Swimming for the Bay: Open Water Swimming Tips from Elizabeth Beisel

Swimming for the Bay: Open Water Swimming Tips from Elizabeth Beisel

by Elizabeth Beisel

I am ecstatic to finally be a part of the Save The Bay open water Swim! I got my start in swimming simply because I grew up in the Ocean State and my parents wanted me to be safe in and around the local waters. The love I developed for Rhode Island waters turned into an Olympic swimming career and I couldn’t be more grateful for everything this state has provided me.

I am fortunate enough to now have a platform to give back to the state and bring awareness to the pollution and litter in and around our beaches, and that is why I am most excited to join Save The Bay this August 4 in their 42nd annual open water Swim.

We, as Rhode Islanders, must protect our waters in order to preserve them for the generations to come. I was able to swim in Narragansett Bay my entire childhood because of the efforts of people who came before me. Now it is my turn to pay it forward.

Join me on Saturday, Aug. 4, as we support Save The Bay’s efforts to make our Bay a swimmable and safe place for everyone, and follow these simple open water swimming tips.


Warm up!

1. Warm up. Waters can be especially cold up here in New England, but no matter what the temperature is during your race or swim, you always want to make sure your body is warm and loose before you start. If the event coordinators allow it, hop in the water for 10 minutes before the start and loosen up. This will help your body acclimate to the water and relax the muscles, which is huge for preventing injuries. If there is no warm-up allowed, do some stretching and get your heart rate up by jogging or doing a few jumping jacks. You will swim faster and your body will thank you for it.

Stay hydrated!
2. Fueling. Chances are, you won’t be swimming with a water bottle attached to you during your event. Start hydrating your body a bit more a day or two before your swim to avoid dehydration. Eat something before your swim. If you can’t stomach a lot of food early in the morning, eat a high calorie bar or smoothie that is easy to digest and won’t make you feel too full. Food is our energy source and you definitely want to be fueled up before a grueling swim.
Use the proper equipment!

3. Equipment. If you are doing an open water swim, you want to be as comfortable and confident as possible in your gear. If you are wearing a wetsuit or a suit that might rub your skin, rub baby oil or Vaseline on your skin where chaffing might occur. This will decrease the chances of your skin being raw after the swim and will make the event itself much more enjoyable. I suggest wearing two layers of caps: first cap, then goggles on, then second cap. This will help your goggles stay on during the swim.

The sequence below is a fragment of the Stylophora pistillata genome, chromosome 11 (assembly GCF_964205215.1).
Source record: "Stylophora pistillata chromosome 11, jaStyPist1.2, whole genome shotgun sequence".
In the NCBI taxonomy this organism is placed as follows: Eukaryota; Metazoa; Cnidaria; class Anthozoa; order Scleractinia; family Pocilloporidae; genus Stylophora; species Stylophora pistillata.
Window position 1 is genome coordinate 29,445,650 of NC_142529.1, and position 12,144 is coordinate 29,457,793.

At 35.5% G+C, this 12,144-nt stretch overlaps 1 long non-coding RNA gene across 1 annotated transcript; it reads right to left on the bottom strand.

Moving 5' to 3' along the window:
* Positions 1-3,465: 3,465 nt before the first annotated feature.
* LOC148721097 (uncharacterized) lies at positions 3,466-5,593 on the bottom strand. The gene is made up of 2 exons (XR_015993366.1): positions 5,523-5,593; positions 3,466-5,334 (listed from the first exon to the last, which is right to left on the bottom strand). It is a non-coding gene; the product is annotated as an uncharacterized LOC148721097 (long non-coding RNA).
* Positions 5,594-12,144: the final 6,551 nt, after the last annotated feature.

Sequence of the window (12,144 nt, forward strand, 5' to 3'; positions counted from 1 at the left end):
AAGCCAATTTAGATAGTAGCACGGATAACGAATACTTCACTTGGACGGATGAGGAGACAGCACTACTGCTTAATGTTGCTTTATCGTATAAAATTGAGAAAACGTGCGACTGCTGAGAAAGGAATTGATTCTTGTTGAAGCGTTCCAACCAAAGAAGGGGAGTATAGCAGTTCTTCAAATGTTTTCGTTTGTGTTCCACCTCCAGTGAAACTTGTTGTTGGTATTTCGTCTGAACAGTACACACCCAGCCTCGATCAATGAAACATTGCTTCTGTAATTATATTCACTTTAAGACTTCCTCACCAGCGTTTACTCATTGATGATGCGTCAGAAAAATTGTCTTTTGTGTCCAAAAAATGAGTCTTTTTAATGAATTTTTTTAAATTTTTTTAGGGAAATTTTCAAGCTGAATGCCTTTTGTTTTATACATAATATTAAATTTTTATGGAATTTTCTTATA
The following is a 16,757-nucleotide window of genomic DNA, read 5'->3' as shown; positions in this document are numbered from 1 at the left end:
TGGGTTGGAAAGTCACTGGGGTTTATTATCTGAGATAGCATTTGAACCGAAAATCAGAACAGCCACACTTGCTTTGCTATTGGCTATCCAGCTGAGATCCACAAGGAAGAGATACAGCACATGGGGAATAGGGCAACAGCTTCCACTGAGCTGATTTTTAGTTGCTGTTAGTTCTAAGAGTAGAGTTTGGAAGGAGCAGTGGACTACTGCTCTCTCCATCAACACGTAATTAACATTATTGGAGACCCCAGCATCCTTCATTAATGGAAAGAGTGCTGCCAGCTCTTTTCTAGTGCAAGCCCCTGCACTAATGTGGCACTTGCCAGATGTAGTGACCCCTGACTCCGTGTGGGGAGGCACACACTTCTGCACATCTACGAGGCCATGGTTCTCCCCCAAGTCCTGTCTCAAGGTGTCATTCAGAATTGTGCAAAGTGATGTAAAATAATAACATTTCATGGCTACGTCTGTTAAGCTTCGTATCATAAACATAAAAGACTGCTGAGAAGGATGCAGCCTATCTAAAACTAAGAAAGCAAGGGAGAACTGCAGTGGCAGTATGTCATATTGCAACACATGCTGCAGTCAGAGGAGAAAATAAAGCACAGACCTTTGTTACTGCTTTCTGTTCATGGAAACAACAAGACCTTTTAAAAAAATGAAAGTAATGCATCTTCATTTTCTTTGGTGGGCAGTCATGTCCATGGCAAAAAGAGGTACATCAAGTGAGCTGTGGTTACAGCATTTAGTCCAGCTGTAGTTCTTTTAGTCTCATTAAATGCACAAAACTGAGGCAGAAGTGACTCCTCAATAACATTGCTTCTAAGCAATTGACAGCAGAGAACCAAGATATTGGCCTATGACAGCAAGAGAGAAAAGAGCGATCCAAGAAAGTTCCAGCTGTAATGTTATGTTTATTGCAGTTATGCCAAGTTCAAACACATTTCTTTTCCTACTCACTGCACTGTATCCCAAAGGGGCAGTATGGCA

Stay aware!

4. Sighting. This is a crucial part of open water swimming. Because you have no line on the bottom to follow, you must become comfortable with lifting your head straight ahead to see where you’re going. Practice this skill in the weeks prior to your event; it will make it easier on your neck come race time and you will be comfortable knowing how to spot your course. Be familiar with your course before you dive in for your swim so if you get separated from your pack, you are able to still swim calmly and confidently in the right direction. Make sure you have a good pair of goggles that won’t fog up or blur your vision.

Pace yourself!

 

5. Pace yourself. Open water swimming is never a sprint. Start off at a comfortable pace and slowly start picking it up as the swim goes on. Keep your heart rate steady and under control so that you finish the swim strong and feel good the entire time.

*Please note:  Be sure to access the Johnson & Wales University Harborside Campus through the main entrance on Harborside Blvd. Your GPS may suggest taking Ernest Street to JWU’s Shipyard Street entrance, but that route requires a key card for entry.  

From Route I-95 North or South, take Exit 18 (Thurbers Avenue). Head downhill on Thurbers Avenue to US Route 1A (Allens Avenue). Turn right onto Allens Ave. Continue southbound on Allens Ave. into Cranston, where Allens Ave. becomes Narragansett Blvd. Turn left onto Harborside Blvd. at the traffic light by the Shell gas station. Follow Harborside Blvd. through the Johnson & Wales Harborside Campus. At the end of Harborside Blvd., turn right onto Save The Bay Drive. Save The Bay Drive becomes a circular, one-way roadway as you approach the Bay Center. Parking is available in four guest lots after you pass the main building. Enter the building through the main entrance.

Map

July 11, 2021

Dear Friends, Supporters and Community Members, 

At this time, Save The Bay’s facilities in Providence and Westerly remain closed to the public in response to COVID-19.

The Exploration Center and Aquarium in Newport reopened Monday, July 5, with new hours and visiting procedures in place.

Save The Bay is offering volunteer and internship opportunities with new policies and procedures for the health and safety of all involved.

Our staff continues to protect and improve Narragansett Bay, working both remotely and on-site. If you have any questions, you can contact us by phone (401-272-3540) or email (savebay@savebay.org), or on FacebookInstagram or Twitter.